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Does the existence of ethics and compliance committees improve stock market and financial performance?

John M. Holcomb, Hugh Grove, Maclyn Clouse
Corporate Board role duties and composition , Volume 15, pp 8-16; doi:10.22495/cbv15i1art1

Abstract: The major research question, in the title of this paper, was answered positively for stock market performance. The companies with Ethics and Compliance Committees (ECC) outperformed the non-ECC companies on five-year annual averages for both profit margin and net income growth rate, which may mean Wall Street investors are emphasizing non-financial performance indicators, as well as long-term financial performance indicators. Results are somewhat mixed, as investors rewarded ECC companies with superior stock market performance versus other financial measures, like returns on equity and assets, which were better for non-ECC companies. The empirical analysis in this paper relied upon prior research which had conducted content analysis of the 2015 charters of all the board committees of the Fortune top 200 corporations (Holcomb, 2017). This prior research identified 11 companies which had board committees with ethics and compliance duties, versus the Fortune top 20 companies, which delegated such duties to their audit committees. The empirical research in this paper has shown that the Ethics 11 companies outperformed the Fortune top 20 companies over the 2013-2017 period, primarily in the key stock market performance measure of the percentage change of the market capitalization from the end of 2013 until the end of 2017.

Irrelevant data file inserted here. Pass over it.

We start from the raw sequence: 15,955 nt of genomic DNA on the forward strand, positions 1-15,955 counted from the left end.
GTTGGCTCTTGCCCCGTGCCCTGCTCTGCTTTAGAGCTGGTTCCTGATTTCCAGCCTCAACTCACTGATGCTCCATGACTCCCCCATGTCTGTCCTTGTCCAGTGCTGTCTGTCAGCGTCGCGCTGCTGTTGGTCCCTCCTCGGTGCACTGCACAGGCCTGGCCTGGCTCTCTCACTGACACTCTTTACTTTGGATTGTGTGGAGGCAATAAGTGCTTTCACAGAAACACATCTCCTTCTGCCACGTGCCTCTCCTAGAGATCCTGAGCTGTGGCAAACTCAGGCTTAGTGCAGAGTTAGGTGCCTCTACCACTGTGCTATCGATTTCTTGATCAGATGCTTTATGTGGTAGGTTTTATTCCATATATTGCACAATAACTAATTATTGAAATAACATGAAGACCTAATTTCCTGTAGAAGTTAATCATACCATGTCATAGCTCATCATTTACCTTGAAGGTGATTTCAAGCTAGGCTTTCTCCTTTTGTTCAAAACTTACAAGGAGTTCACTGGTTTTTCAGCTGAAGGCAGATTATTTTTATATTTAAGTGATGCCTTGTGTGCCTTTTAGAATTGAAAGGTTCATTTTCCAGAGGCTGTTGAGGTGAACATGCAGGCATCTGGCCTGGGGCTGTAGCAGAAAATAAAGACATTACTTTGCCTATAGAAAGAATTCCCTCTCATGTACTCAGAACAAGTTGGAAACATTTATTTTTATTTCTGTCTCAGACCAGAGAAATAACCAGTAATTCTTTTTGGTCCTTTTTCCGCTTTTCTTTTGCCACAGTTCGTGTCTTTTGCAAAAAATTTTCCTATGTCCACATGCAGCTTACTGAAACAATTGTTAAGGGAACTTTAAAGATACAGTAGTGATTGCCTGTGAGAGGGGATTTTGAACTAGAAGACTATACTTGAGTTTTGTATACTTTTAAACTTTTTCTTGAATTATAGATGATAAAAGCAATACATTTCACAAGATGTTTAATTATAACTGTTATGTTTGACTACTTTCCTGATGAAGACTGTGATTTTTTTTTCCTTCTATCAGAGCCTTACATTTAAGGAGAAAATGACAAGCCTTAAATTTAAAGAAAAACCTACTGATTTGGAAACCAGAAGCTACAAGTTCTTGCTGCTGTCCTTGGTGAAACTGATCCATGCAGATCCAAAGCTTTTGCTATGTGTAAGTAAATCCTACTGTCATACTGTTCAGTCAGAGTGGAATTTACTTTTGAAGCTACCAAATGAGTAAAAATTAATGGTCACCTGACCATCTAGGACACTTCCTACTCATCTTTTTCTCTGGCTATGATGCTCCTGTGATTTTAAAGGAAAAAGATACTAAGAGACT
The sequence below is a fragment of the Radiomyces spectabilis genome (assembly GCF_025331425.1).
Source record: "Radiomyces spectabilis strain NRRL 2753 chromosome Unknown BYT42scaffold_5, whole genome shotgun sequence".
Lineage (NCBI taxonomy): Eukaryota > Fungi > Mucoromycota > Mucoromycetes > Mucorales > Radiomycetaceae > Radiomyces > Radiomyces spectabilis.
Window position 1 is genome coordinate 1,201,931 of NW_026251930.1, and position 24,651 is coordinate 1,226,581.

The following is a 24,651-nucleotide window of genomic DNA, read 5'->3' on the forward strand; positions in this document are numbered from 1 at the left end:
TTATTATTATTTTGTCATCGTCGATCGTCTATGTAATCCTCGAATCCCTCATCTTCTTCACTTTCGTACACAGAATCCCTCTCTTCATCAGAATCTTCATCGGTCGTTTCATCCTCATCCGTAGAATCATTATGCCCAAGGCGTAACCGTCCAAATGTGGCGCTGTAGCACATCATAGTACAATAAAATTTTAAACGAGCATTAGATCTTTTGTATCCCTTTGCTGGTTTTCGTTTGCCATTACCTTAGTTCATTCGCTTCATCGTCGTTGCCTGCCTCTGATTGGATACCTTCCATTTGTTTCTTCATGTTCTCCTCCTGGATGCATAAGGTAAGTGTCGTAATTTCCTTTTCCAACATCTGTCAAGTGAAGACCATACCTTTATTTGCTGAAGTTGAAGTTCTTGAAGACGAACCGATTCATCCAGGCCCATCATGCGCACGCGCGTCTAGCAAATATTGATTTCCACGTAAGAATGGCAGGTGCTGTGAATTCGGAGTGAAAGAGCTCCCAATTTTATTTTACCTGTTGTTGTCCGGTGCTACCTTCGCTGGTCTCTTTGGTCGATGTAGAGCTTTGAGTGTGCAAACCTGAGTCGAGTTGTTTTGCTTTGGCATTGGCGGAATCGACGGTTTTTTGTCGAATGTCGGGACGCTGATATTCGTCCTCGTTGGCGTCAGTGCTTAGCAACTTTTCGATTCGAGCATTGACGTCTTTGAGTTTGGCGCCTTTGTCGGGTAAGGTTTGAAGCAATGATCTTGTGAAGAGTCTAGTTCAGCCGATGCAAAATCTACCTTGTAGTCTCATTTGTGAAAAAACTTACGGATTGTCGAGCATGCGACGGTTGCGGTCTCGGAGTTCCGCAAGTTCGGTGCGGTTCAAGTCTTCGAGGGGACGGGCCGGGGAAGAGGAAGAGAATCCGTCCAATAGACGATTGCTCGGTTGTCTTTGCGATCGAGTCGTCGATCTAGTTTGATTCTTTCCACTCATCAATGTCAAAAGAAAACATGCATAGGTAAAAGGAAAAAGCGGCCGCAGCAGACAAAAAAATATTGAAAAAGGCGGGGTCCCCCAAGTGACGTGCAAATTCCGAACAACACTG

Keywords: stock market / Prior / Outperformed / Ethics and Compliance Committees

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